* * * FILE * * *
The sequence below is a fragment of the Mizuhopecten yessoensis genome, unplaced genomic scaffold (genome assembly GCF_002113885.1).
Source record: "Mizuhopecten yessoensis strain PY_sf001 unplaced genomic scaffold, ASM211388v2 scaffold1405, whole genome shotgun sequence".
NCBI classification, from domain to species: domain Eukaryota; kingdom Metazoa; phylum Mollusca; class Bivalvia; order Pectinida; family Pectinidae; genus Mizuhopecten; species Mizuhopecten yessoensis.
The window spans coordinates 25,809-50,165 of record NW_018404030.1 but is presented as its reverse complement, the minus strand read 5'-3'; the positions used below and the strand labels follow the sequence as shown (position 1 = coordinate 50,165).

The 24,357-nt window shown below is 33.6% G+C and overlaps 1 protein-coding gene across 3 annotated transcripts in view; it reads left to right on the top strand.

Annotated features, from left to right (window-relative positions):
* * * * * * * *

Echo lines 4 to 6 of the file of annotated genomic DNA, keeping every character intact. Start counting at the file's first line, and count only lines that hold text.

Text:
The window spans coordinates 25,809-50,165 of record NW_018404030.1 but is presented as its reverse complement, the minus strand read 5'-3'; the positions used below and the strand labels follow the sequence as shown (position 1 = coordinate 50,165).

The 24,357-nt window shown below is 33.6% G+C and overlaps 1 protein-coding gene across 3 annotated transcripts in view; it reads left to right on the top strand.

Annotated features, from left to right (window-relative positions):